April 20, 2010


Oil hits the marshes in the Mississippi delta. Photo: Reuters

 This is the first of three posts on this disaster.  

First, April 20, 2010 may well be remembered as a day when things changed in powerful and unexpected ways.  For one thing the explosion killed 11 workers.  Then, it set off a huge torrent of oil which has spewed forth for over five weeks (as I write this).  This is very disturbing, even horrifying.   It’s putting millions of gallons of oil and gas into the water. 

For one thing, that area of the country has already had plenty of trouble from Hurricane Katrina.  In its way, this may be nearly as bad or  even worse.  There may be less immediate human death than in the hurricane.  But in the long run, it could prove to be just as devastating.  

I’m concerned about it upsetting the ecosystem and biodiversity.  The loss of the wetlands  may well lead to stronger and deadlier hurricanes.   

There’s plenty that can go wrong and they still haven’t even stopped the underwater gusher from gushing.   

Like Daniel Schorr said in his NPR commentary last Saturday:  “Well, it’s become kind of cataclysmic. I mean, we’ve had hurricanes. We’ve had tornadoes. We’ve had floods. And this hovers over America as one of the worst things ever happened to this country. ”    

Second, there are still some of us who are truly, madly, deeply, wildly, passionately in love with the Earth itself.  We glory in the plants, bugs, fish, birds, animals and other lifeforms.  We embrace clean air, water, rock and soil.  To us, the boundary between humanity and this Earth is  very small.  It’s all one.  We are the Earth and the Earth is us.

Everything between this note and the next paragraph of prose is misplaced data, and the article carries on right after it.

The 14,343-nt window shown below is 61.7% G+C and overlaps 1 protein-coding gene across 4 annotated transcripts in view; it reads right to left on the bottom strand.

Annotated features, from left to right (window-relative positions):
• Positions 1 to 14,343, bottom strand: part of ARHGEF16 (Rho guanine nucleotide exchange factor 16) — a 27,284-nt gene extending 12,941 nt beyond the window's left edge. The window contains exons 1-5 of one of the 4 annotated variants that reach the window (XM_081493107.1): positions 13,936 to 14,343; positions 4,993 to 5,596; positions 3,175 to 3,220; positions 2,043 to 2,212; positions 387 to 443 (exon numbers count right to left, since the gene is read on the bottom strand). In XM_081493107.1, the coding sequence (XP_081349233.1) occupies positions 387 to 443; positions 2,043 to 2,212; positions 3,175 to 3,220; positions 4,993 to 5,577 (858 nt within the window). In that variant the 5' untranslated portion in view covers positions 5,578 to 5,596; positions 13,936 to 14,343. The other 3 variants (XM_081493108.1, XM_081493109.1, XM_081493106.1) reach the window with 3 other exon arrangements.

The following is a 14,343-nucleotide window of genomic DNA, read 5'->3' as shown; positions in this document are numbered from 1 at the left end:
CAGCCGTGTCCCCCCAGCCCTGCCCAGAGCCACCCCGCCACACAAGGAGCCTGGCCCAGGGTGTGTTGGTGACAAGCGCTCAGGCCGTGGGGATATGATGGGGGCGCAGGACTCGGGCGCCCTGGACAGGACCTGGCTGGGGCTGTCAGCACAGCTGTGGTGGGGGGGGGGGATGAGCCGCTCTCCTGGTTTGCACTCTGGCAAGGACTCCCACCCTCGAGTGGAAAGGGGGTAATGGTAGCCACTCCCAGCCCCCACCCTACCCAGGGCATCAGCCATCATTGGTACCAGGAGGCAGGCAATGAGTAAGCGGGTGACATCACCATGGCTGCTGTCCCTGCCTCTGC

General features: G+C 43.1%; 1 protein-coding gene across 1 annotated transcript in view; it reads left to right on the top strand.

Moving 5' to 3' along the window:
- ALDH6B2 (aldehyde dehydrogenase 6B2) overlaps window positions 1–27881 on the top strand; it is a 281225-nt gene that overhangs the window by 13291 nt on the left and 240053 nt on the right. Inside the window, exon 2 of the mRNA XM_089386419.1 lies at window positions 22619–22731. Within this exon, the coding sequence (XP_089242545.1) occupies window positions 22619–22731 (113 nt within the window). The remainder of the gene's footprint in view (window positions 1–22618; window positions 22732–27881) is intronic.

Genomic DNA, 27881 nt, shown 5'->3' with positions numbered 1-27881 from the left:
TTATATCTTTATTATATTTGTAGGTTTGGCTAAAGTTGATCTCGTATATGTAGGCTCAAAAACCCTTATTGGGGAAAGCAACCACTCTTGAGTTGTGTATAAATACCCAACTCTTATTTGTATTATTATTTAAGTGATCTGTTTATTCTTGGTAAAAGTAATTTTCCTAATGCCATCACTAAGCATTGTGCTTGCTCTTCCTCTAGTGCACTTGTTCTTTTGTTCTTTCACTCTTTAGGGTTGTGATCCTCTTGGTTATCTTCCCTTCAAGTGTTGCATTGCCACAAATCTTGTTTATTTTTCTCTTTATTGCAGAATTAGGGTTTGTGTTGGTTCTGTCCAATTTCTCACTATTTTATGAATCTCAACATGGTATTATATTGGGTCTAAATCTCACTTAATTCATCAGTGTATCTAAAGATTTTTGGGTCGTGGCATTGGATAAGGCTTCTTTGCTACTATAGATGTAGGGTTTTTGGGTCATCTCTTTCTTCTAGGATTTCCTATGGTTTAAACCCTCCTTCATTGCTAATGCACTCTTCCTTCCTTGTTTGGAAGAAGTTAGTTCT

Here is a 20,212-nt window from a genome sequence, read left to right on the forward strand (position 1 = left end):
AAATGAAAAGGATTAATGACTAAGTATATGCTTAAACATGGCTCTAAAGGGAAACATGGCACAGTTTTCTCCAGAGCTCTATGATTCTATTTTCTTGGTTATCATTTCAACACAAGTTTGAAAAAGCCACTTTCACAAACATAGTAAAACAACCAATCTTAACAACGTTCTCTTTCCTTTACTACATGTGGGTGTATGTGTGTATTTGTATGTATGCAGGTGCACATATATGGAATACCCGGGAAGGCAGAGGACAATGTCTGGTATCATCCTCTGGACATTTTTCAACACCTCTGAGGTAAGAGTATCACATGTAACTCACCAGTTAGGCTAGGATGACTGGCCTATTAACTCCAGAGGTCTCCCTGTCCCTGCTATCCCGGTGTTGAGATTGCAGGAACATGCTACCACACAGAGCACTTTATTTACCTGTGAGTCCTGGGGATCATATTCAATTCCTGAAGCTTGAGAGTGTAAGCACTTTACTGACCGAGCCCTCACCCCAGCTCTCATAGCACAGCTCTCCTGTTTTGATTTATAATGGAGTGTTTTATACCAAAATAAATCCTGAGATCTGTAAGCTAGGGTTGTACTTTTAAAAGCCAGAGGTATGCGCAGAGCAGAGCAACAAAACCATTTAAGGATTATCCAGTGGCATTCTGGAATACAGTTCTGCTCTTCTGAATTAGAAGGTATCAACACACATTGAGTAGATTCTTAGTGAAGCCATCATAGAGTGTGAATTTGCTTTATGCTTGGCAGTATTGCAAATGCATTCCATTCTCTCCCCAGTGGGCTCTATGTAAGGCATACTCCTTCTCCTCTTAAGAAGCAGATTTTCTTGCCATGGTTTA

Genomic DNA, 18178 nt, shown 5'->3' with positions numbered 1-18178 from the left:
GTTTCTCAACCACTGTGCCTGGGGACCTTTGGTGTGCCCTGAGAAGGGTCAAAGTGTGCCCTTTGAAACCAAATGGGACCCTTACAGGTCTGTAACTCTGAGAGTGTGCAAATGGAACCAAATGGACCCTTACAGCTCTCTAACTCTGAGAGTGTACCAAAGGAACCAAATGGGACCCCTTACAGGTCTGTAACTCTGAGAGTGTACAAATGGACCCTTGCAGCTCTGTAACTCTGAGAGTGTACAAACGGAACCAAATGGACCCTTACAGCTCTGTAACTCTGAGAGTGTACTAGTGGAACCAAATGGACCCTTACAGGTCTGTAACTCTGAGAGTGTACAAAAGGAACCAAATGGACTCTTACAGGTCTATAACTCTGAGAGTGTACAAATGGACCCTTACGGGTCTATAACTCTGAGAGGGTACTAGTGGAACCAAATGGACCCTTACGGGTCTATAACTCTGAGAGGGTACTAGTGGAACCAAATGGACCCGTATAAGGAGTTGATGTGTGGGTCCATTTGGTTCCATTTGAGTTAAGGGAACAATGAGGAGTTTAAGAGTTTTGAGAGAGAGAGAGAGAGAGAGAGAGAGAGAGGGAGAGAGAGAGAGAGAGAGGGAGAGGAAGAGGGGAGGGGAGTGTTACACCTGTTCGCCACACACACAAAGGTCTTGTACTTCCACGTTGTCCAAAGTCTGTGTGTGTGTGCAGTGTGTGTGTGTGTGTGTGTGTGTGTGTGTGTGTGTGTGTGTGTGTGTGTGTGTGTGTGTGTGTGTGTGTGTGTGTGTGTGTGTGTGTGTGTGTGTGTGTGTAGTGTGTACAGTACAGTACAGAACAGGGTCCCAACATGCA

When something like this oil explosion occurs, it seems similar to a human body which is diseased or failing.  If he’d taken care of himself, he wouldn’t be so sick.  If we’d taken care of the world, it wouldn’t be so sick.  

Fools and dullards pooh-pooh the floods of oil and global warming.  They think it’s a fiction or something to laugh about.  Yet when it all hits the fan, they’ll laugh out the other side of their mouths.  

The “tree-huggers” and the “spotted owl crowd” may yet have the last laugh.  There’s nothing funny about this, but a strong sense of humor is a good antidote against fanaticism, smallmindedness and despair.  Other partial antidotes include loving hearts, a true sense of poetry and a perversely defiant optimism.  We need all the resources and defenses that we can muster. 

The “greedheads” think they rule the Earth.  Money is their only glory.  They sense that their power is so great that they can control the very earth, slap it around and suck out its blood!  The Earth is more than just a vast storehouse of resources to plunder.  It’s our home. 

Most animals have the sense not to foul their own nests!  

Some things are inexcusable and unforgivable.  Who was it who spoke of being willing to give a thousand worlds to change some disaster which would have taken a pittance to prevent?  

There is far too much which cannot be changed or prevented.  We’re running out of time.  The companies and forces who caused this latest disaster must be held to full account.  We need to find alternative means of energy and minimize reliance on coal and gas.  

If this horror helps bring about the downfall of our oil addiction and leads us to a sensible way of living, then it wouldn’t be a total loss.  

It’s time to wake up and this is (yet another) painfully sad wake up call!  If we’re to change the relationship between humanity and its Earth, we all have important parts to play. 

If it’s a drama, the stakes are high.  It’s life or death for the human being and for this watery globe, on which we live.  



This is an excellent statement Another Paradise Lost from Penelope Rosemont and The Surrealist Movement in the United States.  The Surrealist website seems to be down.  I found the statement here at ProximityMagazine. 


PS that quote I was trying to recall was by the great Edward Young, author of Night Thoughts:

“Who would not give a trifle to prevent what he would give a thousand worlds to cure.”

to be continued….


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